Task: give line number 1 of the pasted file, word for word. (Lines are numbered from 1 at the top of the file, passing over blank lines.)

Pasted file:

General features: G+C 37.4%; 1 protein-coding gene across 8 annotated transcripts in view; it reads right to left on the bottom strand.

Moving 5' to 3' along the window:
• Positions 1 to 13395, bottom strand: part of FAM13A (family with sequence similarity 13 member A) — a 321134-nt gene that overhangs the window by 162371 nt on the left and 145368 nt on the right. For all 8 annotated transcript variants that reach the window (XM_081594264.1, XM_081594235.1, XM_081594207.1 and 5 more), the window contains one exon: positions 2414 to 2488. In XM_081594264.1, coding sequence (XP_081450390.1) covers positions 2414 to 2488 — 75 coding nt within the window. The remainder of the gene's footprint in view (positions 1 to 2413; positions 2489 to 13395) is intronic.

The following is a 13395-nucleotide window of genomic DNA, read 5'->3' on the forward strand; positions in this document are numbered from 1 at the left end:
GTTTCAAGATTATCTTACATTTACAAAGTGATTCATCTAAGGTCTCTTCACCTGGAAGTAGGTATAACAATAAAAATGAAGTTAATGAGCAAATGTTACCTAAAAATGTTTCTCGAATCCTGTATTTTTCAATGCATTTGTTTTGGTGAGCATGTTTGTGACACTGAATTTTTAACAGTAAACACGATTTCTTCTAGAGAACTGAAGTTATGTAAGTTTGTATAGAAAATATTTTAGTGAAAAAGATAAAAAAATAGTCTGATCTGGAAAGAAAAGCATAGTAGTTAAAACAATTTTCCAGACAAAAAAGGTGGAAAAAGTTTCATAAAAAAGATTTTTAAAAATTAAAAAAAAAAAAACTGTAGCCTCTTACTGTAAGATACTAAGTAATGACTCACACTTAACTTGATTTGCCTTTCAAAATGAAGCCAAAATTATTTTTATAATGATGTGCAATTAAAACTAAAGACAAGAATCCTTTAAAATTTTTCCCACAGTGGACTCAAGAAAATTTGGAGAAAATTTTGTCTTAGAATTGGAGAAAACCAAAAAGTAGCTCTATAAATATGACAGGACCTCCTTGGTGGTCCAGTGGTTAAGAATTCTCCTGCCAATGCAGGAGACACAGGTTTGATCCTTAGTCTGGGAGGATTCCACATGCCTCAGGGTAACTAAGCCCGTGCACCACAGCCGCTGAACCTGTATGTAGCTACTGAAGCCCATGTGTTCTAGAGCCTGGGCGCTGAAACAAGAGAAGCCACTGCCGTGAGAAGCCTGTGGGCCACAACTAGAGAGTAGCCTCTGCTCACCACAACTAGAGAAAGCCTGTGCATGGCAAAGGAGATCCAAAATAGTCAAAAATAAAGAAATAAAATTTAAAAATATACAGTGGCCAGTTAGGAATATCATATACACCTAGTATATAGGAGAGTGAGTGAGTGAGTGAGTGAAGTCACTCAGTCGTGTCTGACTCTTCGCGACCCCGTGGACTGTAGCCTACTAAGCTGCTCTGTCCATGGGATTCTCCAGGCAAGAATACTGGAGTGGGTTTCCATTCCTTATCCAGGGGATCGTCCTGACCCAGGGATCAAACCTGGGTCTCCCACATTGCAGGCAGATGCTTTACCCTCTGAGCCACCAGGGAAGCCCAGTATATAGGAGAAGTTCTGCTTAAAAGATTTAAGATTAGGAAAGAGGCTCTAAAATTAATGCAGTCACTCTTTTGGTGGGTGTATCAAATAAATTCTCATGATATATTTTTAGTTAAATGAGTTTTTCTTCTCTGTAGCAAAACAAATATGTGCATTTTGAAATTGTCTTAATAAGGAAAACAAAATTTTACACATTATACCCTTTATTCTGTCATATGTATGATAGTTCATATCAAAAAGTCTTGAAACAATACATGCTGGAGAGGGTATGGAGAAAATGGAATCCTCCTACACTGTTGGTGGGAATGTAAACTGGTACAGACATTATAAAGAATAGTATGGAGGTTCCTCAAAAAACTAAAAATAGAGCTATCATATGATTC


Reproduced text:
General features: G+C 37.4%; 1 protein-coding gene across 8 annotated transcripts in view; it reads right to left on the bottom strand.